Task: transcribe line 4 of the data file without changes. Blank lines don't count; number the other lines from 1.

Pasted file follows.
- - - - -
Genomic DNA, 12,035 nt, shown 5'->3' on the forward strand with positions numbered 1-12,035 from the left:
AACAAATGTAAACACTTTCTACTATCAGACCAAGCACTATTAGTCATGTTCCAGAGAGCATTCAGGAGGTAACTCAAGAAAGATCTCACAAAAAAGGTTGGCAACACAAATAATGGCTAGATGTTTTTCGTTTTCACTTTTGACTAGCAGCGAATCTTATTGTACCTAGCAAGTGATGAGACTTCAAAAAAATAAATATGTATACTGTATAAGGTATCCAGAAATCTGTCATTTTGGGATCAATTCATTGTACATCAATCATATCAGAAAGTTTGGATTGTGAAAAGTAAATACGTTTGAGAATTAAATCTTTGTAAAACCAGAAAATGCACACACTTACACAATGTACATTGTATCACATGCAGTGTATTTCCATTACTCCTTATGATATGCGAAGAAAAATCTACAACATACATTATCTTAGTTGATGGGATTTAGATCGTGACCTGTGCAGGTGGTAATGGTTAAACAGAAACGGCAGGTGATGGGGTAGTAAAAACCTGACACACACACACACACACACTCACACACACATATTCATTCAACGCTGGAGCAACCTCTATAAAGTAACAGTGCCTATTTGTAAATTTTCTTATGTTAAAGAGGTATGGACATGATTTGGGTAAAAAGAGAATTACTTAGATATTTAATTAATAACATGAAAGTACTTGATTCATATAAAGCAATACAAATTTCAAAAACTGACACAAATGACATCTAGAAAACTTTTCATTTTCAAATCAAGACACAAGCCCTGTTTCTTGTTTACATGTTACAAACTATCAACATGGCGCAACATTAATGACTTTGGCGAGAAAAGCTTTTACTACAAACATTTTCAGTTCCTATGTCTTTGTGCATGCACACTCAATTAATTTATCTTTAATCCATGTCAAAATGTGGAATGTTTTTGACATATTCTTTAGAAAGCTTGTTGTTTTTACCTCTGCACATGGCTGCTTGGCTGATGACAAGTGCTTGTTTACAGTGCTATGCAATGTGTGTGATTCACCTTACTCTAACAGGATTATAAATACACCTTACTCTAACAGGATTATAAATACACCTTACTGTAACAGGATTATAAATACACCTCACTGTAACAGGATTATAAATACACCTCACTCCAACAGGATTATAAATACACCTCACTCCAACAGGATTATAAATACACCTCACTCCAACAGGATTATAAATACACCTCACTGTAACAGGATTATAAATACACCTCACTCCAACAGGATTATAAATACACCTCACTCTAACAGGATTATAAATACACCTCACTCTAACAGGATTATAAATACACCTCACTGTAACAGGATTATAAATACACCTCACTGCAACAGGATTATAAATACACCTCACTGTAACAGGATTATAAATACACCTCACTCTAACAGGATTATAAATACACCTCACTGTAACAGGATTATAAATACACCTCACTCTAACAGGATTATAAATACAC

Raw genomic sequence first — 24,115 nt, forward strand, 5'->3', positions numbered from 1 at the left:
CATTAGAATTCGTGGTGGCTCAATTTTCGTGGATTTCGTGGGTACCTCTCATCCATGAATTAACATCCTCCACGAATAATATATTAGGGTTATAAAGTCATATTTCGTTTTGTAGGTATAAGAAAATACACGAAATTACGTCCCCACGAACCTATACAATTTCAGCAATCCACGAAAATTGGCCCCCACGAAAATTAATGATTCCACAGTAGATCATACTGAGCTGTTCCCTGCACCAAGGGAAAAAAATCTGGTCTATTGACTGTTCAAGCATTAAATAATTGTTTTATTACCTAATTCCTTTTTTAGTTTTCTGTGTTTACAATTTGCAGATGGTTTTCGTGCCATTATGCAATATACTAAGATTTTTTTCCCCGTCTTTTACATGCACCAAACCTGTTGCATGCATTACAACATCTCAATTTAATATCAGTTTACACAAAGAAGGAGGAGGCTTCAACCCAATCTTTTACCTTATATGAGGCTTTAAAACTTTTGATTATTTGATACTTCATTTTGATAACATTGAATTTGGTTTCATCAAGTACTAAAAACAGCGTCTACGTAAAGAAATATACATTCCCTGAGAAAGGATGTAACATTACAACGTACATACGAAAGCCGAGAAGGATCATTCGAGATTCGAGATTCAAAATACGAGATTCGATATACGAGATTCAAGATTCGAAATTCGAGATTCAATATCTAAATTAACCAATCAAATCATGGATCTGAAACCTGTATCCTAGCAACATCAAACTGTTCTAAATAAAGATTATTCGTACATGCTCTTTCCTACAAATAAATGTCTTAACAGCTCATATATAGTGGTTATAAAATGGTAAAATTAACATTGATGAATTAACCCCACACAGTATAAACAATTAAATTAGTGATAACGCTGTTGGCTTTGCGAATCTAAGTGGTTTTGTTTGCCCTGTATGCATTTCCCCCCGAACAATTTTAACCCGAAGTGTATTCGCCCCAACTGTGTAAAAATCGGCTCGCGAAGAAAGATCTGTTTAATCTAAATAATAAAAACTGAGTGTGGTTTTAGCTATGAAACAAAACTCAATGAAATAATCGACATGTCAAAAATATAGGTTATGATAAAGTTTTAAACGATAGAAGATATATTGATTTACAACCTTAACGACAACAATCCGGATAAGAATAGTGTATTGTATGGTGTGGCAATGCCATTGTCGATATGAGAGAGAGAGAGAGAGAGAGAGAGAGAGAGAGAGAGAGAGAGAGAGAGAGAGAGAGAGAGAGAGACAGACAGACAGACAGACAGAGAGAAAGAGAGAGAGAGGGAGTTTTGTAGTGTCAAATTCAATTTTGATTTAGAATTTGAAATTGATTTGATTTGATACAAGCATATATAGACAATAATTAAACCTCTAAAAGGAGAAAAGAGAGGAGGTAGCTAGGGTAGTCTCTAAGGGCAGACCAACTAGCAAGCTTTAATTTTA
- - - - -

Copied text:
CATTAGAATTCGTGGTGGCTCAATTTTCGTGGATTTCGTGGGTACCTCTCATCCATGAATTAACATCCTCCACGAATAATATATTAGGGTTATAAAGTCATATTTCGTTTTGTAGGTATAAGAAAATACACGAAATTACGTCCCCACGAACCTATACAATTTCAGCAATCCACGAAAATTGGCCCCCACGAAAATTAATGATTCCACAGTAGATCATACTGAGCTGTTCCCTGCACCAAGGGAAAAAAATCTGGTCTATTGACTGTTCAAGCATTAAATAATTGTTTTATTACCTAATTCCTTTTTTAGTTTTCTGTGTTTACAATTTGCAGATGGTTTTCGTGCCATTATGCAATATACTAAGATTTTTTTCCCCGTCTTTTACATGCACCAAACCTGTTGCATGCATTACAACATCTCAATTTAATATCAGTTTACACAAAGAAGGAGGAGGCTTCAACCCAATCTTTTACCTTATATGAGGCTTTAAAACTTTTGATTATTTGATACTTCATTTTGATAACATTGAATTTGGTTTCATCAAGTACTAAAAACAGCGTCTACGTAAAGAAATATACATTCCCTGAGAAAGGATGTAACATTACAACGTACATACGAAAGCCGAGAAGGATCATTCGAGATTCGAGATTCAAAATACGAGATTCGATATACGAGATTCAAGATTCGAAATTCGAGATTCAATATCTAAATTAACCAATCAAATCATGGATCTGAAACCTGTATCCTAGCAACATCAAACTGTTCTAAATAAAGATTATTCGTACATGCTCTTTCCTACAAATAAATGTCTTAACAGCTCATATATAGTGGTTATAAAATGGTAAAATTAACATTGATGAATTAACCCCACACAGTATAAACAATTAAATTAGTGATAACGCTGTTGGCTTTGCGAATCTAAGTGGTTTTGTTTGCCCTGTATGCATTTCCCCCCGAACAATTTTAACCCGAAGTGTATTCGCCCCAACTGTGTAAAAATCGGCTCGCGAAGAAAGATCTGTTTAATCTAAATAATAAAAACTGAGTGTGGTTTTAGCTATGAAACAAAACTCAATGAAATAATCGACATGTCAAAAATATAGGTTATGATAAAGTTTTAAACGATAGAAGATATATTGATTTACAACCTTAACGACAACAATCCGGATAAGAATAGTGTATTGTATGGTGTGGCAATGCCATTGTCGATATGAGAGAGAGAGAGAGAGAGAGAGAGAGAGAGAGAGAGAGAGAGAGAGAGAGAGAGAGAGAGAGAGACAGACAGACAGACAGACAGAGAGAAAGAGAGAGAGAGGGAGTTTTGTAGTGTCAAATTCAATTTTGATTTAGAATTTGAAATTGATTTGATTTGATACAAGCATATATAGACAATAATTAAACCTCTAAAAGGAGAAAAGAGAGGAGGTAGCTAGGGTAGTCTCTAAGGGCAGACCAACTAGCAAGCTTTAATTTTA